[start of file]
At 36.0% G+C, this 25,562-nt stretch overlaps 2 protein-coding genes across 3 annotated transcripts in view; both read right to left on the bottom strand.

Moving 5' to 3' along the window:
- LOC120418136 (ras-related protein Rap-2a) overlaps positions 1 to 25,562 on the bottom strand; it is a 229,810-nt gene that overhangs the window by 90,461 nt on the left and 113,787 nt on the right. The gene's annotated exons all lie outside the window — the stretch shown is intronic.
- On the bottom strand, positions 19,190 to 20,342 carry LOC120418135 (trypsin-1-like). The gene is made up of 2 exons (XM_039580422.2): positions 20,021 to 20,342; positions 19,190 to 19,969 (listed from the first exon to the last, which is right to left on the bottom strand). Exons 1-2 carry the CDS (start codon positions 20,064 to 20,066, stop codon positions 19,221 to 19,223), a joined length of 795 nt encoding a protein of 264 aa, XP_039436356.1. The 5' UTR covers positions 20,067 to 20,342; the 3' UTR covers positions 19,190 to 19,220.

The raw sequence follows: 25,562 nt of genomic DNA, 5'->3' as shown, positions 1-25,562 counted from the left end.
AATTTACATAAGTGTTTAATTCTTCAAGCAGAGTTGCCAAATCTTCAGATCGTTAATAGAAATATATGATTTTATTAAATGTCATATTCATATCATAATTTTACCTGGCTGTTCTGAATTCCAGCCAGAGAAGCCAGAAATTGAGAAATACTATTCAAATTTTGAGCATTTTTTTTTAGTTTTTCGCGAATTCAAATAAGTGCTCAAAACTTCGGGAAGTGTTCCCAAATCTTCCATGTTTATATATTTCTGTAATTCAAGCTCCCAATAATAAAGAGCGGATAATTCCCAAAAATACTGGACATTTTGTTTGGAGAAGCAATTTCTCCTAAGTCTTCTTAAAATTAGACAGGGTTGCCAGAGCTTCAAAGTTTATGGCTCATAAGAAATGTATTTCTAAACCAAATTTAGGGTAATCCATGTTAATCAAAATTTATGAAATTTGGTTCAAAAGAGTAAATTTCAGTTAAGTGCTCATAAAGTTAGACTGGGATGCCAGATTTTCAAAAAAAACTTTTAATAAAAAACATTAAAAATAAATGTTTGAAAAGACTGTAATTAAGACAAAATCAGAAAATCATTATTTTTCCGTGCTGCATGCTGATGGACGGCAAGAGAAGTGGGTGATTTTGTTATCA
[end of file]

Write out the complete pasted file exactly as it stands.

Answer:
At 36.0% G+C, this 25,562-nt stretch overlaps 2 protein-coding genes across 3 annotated transcripts in view; both read right to left on the bottom strand.

Moving 5' to 3' along the window:
- LOC120418136 (ras-related protein Rap-2a) overlaps positions 1 to 25,562 on the bottom strand; it is a 229,810-nt gene that overhangs the window by 90,461 nt on the left and 113,787 nt on the right. The gene's annotated exons all lie outside the window — the stretch shown is intronic.
- On the bottom strand, positions 19,190 to 20,342 carry LOC120418135 (trypsin-1-like). The gene is made up of 2 exons (XM_039580422.2): positions 20,021 to 20,342; positions 19,190 to 19,969 (listed from the first exon to the last, which is right to left on the bottom strand). Exons 1-2 carry the CDS (start codon positions 20,064 to 20,066, stop codon positions 19,221 to 19,223), a joined length of 795 nt encoding a protein of 264 aa, XP_039436356.1. The 5' UTR covers positions 20,067 to 20,342; the 3' UTR covers positions 19,190 to 19,220.

The raw sequence follows: 25,562 nt of genomic DNA, 5'->3' as shown, positions 1-25,562 counted from the left end.
AATTTACATAAGTGTTTAATTCTTCAAGCAGAGTTGCCAAATCTTCAGATCGTTAATAGAAATATATGATTTTATTAAATGTCATATTCATATCATAATTTTACCTGGCTGTTCTGAATTCCAGCCAGAGAAGCCAGAAATTGAGAAATACTATTCAAATTTTGAGCATTTTTTTTTAGTTTTTCGCGAATTCAAATAAGTGCTCAAAACTTCGGGAAGTGTTCCCAAATCTTCCATGTTTATATATTTCTGTAATTCAAGCTCCCAATAATAAAGAGCGGATAATTCCCAAAAATACTGGACATTTTGTTTGGAGAAGCAATTTCTCCTAAGTCTTCTTAAAATTAGACAGGGTTGCCAGAGCTTCAAAGTTTATGGCTCATAAGAAATGTATTTCTAAACCAAATTTAGGGTAATCCATGTTAATCAAAATTTATGAAATTTGGTTCAAAAGAGTAAATTTCAGTTAAGTGCTCATAAAGTTAGACTGGGATGCCAGATTTTCAAAAAAAACTTTTAATAAAAAACATTAAAAATAAATGTTTGAAAAGACTGTAATTAAGACAAAATCAGAAAATCATTATTTTTCCGTGCTGCATGCTGATGGACGGCAAGAGAAGTGGGTGATTTTGTTATCA